Welcome to sexy Thanksgiving salad season, friends!
Last year, I opined about why my mother and I are such a fan of having a simple green salad on the table at Thanksgiving, even though we are the only ones who eat it. This wild rice salad recipe is not really the same thing, but it certainly is a happy medium that my family is much more likely to shell out real estate on their plates for.
I always wonder why wild rice doesn’t get as much attention as brown in the wellness zeitgeist, despite it being a whole grain in every sense of the word. In addition to being very high in fiber, it’s also full of antioxidants like manganese, which among other things, can support a healthy metabolism.
Wild rice is actually not a rice at all. It is an aquatic grass. Though it’s now mostly farmed in California, there are still a few indigenous communities that have preserved the way it was originally harvested from lakes in Minnesota.
Perhaps its presence on some Thanksgiving tables back in the day is why I always think of wild rice as not just a holiday dish but a seasonal fall food.
This recipe is adapted from an old BGSK fall dish that used orzo as the base. It was tossed with roasted Brussels sprouts, butternut squash, shallots and chickpeas. And then doused in one of my favorite sauces (that I had completely forgotten about): a fresh ginger and walnut dressing with fresh lime juice, Dijon and cider vinegar.
After my triumphant beet segment, the folks at The Doctors asked me to come back on and do a segment on Brussels Sprouts. In poking around my recipe archives, they happened upon the orzo dish and thought it was perfect for a Thanksgiving grain salad option. So here we are with the easy swap of using wild rice. And I must say: I prefer this version!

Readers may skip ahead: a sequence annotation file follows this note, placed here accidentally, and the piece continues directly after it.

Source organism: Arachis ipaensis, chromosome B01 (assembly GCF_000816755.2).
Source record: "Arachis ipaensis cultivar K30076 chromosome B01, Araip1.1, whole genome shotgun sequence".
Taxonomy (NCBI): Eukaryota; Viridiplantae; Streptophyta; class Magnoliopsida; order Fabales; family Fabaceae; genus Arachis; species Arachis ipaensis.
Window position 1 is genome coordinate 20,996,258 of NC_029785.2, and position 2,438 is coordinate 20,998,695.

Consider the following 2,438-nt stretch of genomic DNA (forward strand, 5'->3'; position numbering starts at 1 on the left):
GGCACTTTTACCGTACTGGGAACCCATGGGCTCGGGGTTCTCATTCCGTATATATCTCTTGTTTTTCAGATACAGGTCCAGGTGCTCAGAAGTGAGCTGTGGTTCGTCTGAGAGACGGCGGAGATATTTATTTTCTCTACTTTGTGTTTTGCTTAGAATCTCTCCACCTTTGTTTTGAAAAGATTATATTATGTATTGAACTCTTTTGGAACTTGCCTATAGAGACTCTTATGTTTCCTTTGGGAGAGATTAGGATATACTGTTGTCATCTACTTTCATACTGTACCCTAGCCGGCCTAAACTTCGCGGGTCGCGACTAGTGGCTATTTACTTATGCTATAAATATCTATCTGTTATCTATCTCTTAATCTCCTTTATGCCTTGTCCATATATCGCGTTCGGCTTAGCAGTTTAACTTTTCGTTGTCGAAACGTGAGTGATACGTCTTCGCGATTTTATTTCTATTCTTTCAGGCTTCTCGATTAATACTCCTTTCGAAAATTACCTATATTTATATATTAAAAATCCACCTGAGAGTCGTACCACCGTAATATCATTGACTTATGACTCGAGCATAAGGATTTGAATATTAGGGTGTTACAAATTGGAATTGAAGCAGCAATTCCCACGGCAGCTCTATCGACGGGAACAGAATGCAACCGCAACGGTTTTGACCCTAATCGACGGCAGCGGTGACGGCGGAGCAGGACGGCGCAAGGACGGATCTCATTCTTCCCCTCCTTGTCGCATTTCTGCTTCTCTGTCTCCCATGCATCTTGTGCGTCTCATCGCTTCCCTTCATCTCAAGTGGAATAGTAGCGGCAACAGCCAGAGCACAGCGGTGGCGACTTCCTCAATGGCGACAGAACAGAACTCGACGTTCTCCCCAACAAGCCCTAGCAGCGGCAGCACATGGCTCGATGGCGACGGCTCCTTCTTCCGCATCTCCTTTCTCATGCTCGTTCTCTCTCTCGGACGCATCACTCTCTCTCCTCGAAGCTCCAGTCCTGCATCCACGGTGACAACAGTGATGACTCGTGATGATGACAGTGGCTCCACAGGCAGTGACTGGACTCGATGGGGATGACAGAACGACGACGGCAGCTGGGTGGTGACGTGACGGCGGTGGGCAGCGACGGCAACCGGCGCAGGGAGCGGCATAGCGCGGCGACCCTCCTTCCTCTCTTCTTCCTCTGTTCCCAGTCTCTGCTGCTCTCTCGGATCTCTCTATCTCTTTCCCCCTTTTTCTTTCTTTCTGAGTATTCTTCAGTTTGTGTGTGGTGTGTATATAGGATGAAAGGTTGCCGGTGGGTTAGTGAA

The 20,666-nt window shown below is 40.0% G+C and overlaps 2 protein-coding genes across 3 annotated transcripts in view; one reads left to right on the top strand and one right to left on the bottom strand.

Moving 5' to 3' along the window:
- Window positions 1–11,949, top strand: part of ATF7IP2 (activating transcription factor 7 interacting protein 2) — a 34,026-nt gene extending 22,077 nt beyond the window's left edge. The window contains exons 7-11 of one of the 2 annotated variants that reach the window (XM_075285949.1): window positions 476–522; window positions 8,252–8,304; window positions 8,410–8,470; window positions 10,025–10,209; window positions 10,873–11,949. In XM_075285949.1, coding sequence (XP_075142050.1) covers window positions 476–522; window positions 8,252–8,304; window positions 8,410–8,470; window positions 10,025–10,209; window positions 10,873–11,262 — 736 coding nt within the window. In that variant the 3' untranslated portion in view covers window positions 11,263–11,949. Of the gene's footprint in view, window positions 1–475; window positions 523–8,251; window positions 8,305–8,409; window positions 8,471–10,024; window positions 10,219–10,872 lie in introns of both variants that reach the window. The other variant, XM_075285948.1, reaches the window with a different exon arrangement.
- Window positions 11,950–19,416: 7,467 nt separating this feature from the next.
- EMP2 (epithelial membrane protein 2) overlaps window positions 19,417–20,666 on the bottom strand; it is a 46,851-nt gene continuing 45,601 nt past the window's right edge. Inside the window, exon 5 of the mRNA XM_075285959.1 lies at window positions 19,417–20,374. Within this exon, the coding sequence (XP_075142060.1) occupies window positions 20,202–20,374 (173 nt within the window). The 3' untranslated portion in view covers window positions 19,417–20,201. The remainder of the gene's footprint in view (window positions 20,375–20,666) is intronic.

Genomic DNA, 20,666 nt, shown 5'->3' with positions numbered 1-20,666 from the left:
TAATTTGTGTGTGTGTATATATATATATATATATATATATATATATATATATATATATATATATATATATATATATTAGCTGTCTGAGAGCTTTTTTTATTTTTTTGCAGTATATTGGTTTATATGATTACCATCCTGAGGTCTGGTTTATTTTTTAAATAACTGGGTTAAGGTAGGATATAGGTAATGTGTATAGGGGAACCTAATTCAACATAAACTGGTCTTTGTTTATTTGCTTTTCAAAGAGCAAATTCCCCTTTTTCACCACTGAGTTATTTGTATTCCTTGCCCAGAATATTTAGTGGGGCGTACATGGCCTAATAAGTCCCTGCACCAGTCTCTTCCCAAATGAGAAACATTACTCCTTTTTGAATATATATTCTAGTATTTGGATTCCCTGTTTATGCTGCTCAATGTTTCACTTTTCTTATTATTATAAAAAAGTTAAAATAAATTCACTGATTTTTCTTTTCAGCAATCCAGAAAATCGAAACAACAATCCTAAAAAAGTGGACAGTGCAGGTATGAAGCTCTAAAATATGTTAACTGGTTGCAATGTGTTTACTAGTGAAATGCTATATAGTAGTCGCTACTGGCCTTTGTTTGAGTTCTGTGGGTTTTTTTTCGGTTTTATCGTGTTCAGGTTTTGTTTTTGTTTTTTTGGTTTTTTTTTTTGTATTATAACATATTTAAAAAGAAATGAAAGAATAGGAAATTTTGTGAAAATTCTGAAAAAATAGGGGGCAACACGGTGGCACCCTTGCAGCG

If you want to beef up the salad even more you can add some massaged kale or arugula to it. But I love that all the elements here can be made in advance. You can toss everything together save for the dressing a few days before the holiday. And since there are no fresh herbs in the sauce, it keeps very well too for up to a week.
I do realize that this mix of ingredients is a low FODMAP gal’s nightmare, and I have to admit that I was nervous going into recreating this dish. I almost left out the chickpeas and the onion. But I forged ahead, and have to say how pleased and shocked I was at how little reaction I had to the dish when I ate it.
I think part of it was the lesson of the low FODMAP diet: that having small amounts of each of these ingredients together on the plate can be so different than eating a mound of Brussels sprouts or chickpeas on their own. The wild rice is also a great way to stretch these veggies so you’re not having them in such density.
The moral of this anecdote is: while this dish is very much NOT low FODMAP, if you’ve come out the other side of this restrictive diet, don’t knock it ‘til you try it.
For everyone else, I highly recommend giving this wild rice salad with roasted butternut squash, Brussels sprouts and ginger-walnut dressing a try for your Thanksgiving table, or really any large fall gathering. It’s gluten-free, vegan and absolutely delicious.
With health and hedonism,
Wild Rice with Roasted Squash, Brussels Sprouts, and Ginger-Walnut Dressing
- Preheat the oven to 425 degrees.
- Bring a large pot of salted water to boil. Add the rinsed rice to the pot and cook, uncovered, until al dente, about 45 minutes. Drain the wild rice and return it to the pot. Place a dish towel over the top to catch the steam; allow it to sit for 10 minutes.
- Meanwhile, on a parchment-lined baking sheet, combine the squash, chickpeas, shallots, cinnamon and 1/4 teaspoon salt. Drizzle with olive oil and toss with your hands so everything is well combined. Arrange in an even layer and roast in the oven for 20-25 minutes, until the squash is caramelized but not falling apart.
- On another cookie sheet, drizzle the Brussels sprouts with oil and season with 1/4 teaspoon salt. Arrange cut-side down on the pan. Transfer to the oven, and roast alongside the squash for about 15 minutes, until they are brown and crispy all over.
- While the veggies are roasting, make the dressing: in a small food processor, pulse the ginger, garlic and walnuts until finely chopped. Add the honey or maple syrup, Dijon, lime juice, vinegar, salt, and cayenne. Drizzle in the olive oil until the dressing consistency is in between that of vinaigrette and that of a pesto—you don’t want it too thin.
- Toss the warm rice with the roasted veggies and the dressing. Taste for seasoning and add any salt as necessary. Serve warm or at room temperature.